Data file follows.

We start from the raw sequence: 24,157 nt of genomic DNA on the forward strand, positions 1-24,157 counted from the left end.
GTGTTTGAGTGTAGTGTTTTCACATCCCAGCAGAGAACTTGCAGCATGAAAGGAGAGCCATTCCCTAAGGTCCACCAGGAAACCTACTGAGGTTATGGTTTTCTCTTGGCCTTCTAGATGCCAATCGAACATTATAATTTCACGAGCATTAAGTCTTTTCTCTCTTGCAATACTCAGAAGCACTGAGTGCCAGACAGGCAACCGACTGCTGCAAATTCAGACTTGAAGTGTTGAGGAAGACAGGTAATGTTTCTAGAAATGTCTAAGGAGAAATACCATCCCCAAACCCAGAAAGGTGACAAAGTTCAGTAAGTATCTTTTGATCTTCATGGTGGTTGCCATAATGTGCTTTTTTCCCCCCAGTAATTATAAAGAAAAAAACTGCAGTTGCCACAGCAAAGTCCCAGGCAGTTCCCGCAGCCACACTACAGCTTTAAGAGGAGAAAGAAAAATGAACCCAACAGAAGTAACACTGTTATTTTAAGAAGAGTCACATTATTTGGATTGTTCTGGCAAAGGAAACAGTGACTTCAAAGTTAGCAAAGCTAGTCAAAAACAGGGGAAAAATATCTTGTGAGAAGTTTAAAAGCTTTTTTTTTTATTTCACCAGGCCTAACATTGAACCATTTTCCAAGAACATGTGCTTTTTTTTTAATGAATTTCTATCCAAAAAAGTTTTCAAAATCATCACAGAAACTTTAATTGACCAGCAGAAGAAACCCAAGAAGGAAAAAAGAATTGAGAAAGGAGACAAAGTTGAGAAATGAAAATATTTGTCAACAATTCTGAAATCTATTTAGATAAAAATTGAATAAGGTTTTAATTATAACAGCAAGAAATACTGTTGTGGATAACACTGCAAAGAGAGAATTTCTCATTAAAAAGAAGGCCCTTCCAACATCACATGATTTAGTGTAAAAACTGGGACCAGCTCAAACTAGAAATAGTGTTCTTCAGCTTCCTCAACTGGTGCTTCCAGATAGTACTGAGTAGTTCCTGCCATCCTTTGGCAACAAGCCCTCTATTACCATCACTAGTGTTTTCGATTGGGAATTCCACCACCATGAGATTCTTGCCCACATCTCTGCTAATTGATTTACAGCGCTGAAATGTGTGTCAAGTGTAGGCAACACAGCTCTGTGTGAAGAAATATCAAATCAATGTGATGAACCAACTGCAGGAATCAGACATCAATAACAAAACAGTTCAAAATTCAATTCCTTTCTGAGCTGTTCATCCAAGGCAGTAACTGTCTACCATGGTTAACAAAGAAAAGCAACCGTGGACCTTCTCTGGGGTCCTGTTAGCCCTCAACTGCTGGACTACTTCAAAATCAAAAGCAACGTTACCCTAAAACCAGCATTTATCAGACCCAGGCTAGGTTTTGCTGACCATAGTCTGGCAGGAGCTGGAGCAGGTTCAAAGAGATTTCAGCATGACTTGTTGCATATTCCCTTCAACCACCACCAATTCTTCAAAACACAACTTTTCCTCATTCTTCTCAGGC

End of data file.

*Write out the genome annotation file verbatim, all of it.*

We start from the raw sequence: 24,157 nt of genomic DNA on the forward strand, positions 1-24,157 counted from the left end.
GTGTTTGAGTGTAGTGTTTTCACATCCCAGCAGAGAACTTGCAGCATGAAAGGAGAGCCATTCCCTAAGGTCCACCAGGAAACCTACTGAGGTTATGGTTTTCTCTTGGCCTTCTAGATGCCAATCGAACATTATAATTTCACGAGCATTAAGTCTTTTCTCTCTTGCAATACTCAGAAGCACTGAGTGCCAGACAGGCAACCGACTGCTGCAAATTCAGACTTGAAGTGTTGAGGAAGACAGGTAATGTTTCTAGAAATGTCTAAGGAGAAATACCATCCCCAAACCCAGAAAGGTGACAAAGTTCAGTAAGTATCTTTTGATCTTCATGGTGGTTGCCATAATGTGCTTTTTTCCCCCCAGTAATTATAAAGAAAAAAACTGCAGTTGCCACAGCAAAGTCCCAGGCAGTTCCCGCAGCCACACTACAGCTTTAAGAGGAGAAAGAAAAATGAACCCAACAGAAGTAACACTGTTATTTTAAGAAGAGTCACATTATTTGGATTGTTCTGGCAAAGGAAACAGTGACTTCAAAGTTAGCAAAGCTAGTCAAAAACAGGGGAAAAATATCTTGTGAGAAGTTTAAAAGCTTTTTTTTTTATTTCACCAGGCCTAACATTGAACCATTTTCCAAGAACATGTGCTTTTTTTTTAATGAATTTCTATCCAAAAAAGTTTTCAAAATCATCACAGAAACTTTAATTGACCAGCAGAAGAAACCCAAGAAGGAAAAAAGAATTGAGAAAGGAGACAAAGTTGAGAAATGAAAATATTTGTCAACAATTCTGAAATCTATTTAGATAAAAATTGAATAAGGTTTTAATTATAACAGCAAGAAATACTGTTGTGGATAACACTGCAAAGAGAGAATTTCTCATTAAAAAGAAGGCCCTTCCAACATCACATGATTTAGTGTAAAAACTGGGACCAGCTCAAACTAGAAATAGTGTTCTTCAGCTTCCTCAACTGGTGCTTCCAGATAGTACTGAGTAGTTCCTGCCATCCTTTGGCAACAAGCCCTCTATTACCATCACTAGTGTTTTCGATTGGGAATTCCACCACCATGAGATTCTTGCCCACATCTCTGCTAATTGATTTACAGCGCTGAAATGTGTGTCAAGTGTAGGCAACACAGCTCTGTGTGAAGAAATATCAAATCAATGTGATGAACCAACTGCAGGAATCAGACATCAATAACAAAACAGTTCAAAATTCAATTCCTTTCTGAGCTGTTCATCCAAGGCAGTAACTGTCTACCATGGTTAACAAAGAAAAGCAACCGTGGACCTTCTCTGGGGTCCTGTTAGCCCTCAACTGCTGGACTACTTCAAAATCAAAAGCAACGTTACCCTAAAACCAGCATTTATCAGACCCAGGCTAGGTTTTGCTGACCATAGTCTGGCAGGAGCTGGAGCAGGTTCAAAGAGATTTCAGCATGACTTGTTGCATATTCCCTTCAACCACCACCAATTCTTCAAAACACAACTTTTCCTCATTCTTCTCAGGC